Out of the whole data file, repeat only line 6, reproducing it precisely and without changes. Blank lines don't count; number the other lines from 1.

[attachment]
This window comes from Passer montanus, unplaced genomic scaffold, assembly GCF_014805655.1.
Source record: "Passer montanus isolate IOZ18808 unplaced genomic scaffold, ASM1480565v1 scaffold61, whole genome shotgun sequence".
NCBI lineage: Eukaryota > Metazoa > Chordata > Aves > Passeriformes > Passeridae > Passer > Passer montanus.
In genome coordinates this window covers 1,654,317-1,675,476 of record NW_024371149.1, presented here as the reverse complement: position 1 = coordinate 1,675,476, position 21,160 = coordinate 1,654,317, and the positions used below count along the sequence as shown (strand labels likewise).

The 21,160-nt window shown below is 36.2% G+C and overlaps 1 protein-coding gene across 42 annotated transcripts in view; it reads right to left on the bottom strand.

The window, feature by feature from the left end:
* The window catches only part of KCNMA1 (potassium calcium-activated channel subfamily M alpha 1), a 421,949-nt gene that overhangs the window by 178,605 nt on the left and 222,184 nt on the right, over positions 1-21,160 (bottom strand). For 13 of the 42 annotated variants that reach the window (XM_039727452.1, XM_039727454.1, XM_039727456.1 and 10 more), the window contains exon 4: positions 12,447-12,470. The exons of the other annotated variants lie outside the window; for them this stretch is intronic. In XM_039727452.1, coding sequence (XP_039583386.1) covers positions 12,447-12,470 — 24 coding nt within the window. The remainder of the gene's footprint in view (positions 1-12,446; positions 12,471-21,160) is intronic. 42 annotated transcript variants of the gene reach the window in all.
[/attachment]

The window, feature by feature from the left end: